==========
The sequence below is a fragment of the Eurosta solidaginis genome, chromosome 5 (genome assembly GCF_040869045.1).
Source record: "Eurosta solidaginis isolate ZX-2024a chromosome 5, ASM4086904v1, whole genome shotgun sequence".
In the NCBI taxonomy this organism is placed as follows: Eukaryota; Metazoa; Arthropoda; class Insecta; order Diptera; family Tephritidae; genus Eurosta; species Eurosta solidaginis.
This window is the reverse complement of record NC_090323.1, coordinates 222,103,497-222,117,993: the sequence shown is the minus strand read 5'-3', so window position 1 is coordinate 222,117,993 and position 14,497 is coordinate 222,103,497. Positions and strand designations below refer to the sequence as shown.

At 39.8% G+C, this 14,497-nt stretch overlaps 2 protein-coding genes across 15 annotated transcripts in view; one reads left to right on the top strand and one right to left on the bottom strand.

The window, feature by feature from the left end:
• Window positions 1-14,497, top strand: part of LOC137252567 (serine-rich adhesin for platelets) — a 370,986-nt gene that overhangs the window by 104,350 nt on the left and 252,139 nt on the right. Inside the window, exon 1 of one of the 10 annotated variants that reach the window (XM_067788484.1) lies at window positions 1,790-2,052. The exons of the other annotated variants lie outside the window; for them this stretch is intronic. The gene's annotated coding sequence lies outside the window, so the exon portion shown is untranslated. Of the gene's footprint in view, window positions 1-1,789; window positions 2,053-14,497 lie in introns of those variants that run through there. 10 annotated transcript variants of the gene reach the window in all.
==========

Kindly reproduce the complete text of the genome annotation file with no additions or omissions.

The sequence below is a fragment of the Eurosta solidaginis genome, chromosome 5 (genome assembly GCF_040869045.1).
Source record: "Eurosta solidaginis isolate ZX-2024a chromosome 5, ASM4086904v1, whole genome shotgun sequence".
In the NCBI taxonomy this organism is placed as follows: Eukaryota; Metazoa; Arthropoda; class Insecta; order Diptera; family Tephritidae; genus Eurosta; species Eurosta solidaginis.
This window is the reverse complement of record NC_090323.1, coordinates 222,103,497-222,117,993: the sequence shown is the minus strand read 5'-3', so window position 1 is coordinate 222,117,993 and position 14,497 is coordinate 222,103,497. Positions and strand designations below refer to the sequence as shown.

At 39.8% G+C, this 14,497-nt stretch overlaps 2 protein-coding genes across 15 annotated transcripts in view; one reads left to right on the top strand and one right to left on the bottom strand.

The window, feature by feature from the left end:
• Window positions 1-14,497, top strand: part of LOC137252567 (serine-rich adhesin for platelets) — a 370,986-nt gene that overhangs the window by 104,350 nt on the left and 252,139 nt on the right. Inside the window, exon 1 of one of the 10 annotated variants that reach the window (XM_067788484.1) lies at window positions 1,790-2,052. The exons of the other annotated variants lie outside the window; for them this stretch is intronic. The gene's annotated coding sequence lies outside the window, so the exon portion shown is untranslated. Of the gene's footprint in view, window positions 1-1,789; window positions 2,053-14,497 lie in introns of those variants that run through there. 10 annotated transcript variants of the gene reach the window in all.